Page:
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Every now and then your router will hiccup and need a bit of a jolt to get it working again. We all know the feeling of having to power-cycle our routers, but with a smart plug, you can make the process a piece of cake.

Why Routers Need Rebooting

It’s an annoying problem that most of us deal with, but it’s one of those things that we never really think about because it’s second nature, until now!

RELATED: Why Rebooting Your Router Fixes So Many Problems (and Why You Have to Wait 10 Seconds)

We’ve explained before why routers need rebooting from time to time, but here’s the gist:

Maybe a bug is causing a memory leak, maybe the CPU is overheating, or maybe a full blown kernel panic has taken down the entire system.

What’s the simplest fix for these sorts of computer problems? Turning it on and off again.

Your router is nothing more than a simple computer, so when it starts to take on issues, restarting it usually fixes the problem. And as for the whole “wait 30 seconds before booting it back up,” that’s because routers have capacitors, which are like tiny batteries that can continue to power critical components for a bit longer, usually anywhere from 10-30 seconds. So by waiting at least 30 seconds before booting the router back up, you’re ensuring that it’s completely powered down and all pre-existing memory is wiped.

RELATED: What Is a Smart Plug?

How to Reboot Your Router from the Couch

Now that we have that piece of knowledge out of the way, our goal now is to gain the ability to reboot our router at any time from anywhere, because the last thing we want to do is get up from the couch and wrangle with the router.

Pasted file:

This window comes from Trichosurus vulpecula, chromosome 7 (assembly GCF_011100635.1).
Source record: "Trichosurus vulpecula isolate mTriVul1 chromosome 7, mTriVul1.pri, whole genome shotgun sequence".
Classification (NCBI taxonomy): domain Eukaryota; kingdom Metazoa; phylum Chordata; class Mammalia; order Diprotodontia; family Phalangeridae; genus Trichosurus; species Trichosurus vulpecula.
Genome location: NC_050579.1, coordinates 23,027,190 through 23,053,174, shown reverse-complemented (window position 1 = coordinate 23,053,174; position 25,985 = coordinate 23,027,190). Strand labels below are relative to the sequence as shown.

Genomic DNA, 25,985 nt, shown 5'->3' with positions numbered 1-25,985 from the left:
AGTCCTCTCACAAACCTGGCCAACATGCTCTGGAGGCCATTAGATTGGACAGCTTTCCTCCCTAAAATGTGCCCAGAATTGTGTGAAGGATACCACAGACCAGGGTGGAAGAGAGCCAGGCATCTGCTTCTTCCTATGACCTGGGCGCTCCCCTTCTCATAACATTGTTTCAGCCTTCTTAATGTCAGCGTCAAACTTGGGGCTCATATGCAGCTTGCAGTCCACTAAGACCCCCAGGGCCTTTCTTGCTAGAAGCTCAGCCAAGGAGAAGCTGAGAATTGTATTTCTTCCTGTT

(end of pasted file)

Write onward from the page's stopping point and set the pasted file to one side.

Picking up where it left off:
This is where the trusty smart plug can be of great use. You would normally use these to control lamps, fans, and other small appliances, but for this we’re going to use one to turn our router into a “smart” router of sorts, in that you’ll be able to turn it off and on from your phone or using your voice if you have a voice assistant set up.

However, not just any smart plug will do. Specifically, you need a Bluetooth smart plug (like this one from GE), rather than the more-common Wi-Fi variant. This is because once you shut off your router, a normal Wi-Fi smart plug will go down with it, meaning you wouldn’t be able to turn your router back on via the smart plug. With a Bluetooth smart plug, it’s completely separate from the router’s Wi-Fi, so it will continue to work whether or not the router is powered up.

RELATED: Which Smart Plug Should You Buy?

All you have to do is plug the smart plug into a free outlet and set it up to use it with your phone. Next, plug the router into the smart plug, and you’re off to the races. Take note, however, that your router must have a physical on/off toggle switch for this to work—if your router just has an electronic button (like the power buttons on computers) and doesn’t power on automatically, then this won’t work, unfortunately.

If you’re used to pulling the power cord on the router to reset it, or if you know your router comes back on automatically after a power outage, you should be good to go.

A More Expensive, but Smarter Option

If you’re in the market for a whole new router anyway, you could opt for a mesh Wi-Fi system, which comes with all sorts of smarts, including the ability to reboot the system from your phone at any time.

RELATED: What Are Mesh Wi-Fi Systems, and How Do They Work?

Mesh Wi-Fi systems are just a set of routers that you spread across your house, and they communicate with each other to blanket your entire house with a consistent Wi-Fi signal. They’re easy to set up and are great for those who don’t want to bother with advanced router settings.

We’ve discussed Eero and Google Wi-Fi before, both of which are great options, and they both support remote rebooting. But you can also easily see what devices are on the network, how much bandwidth they’re using, and even set up parental controls to limit certain devices.

Profile Photo for Craig Lloyd Craig Lloyd
Craig Lloyd is a smarthome expert with nearly ten years of professional writing experience. His work has been published by iFixit, Lifehacker, Digital Trends, Slashgear, and GottaBeMobile.
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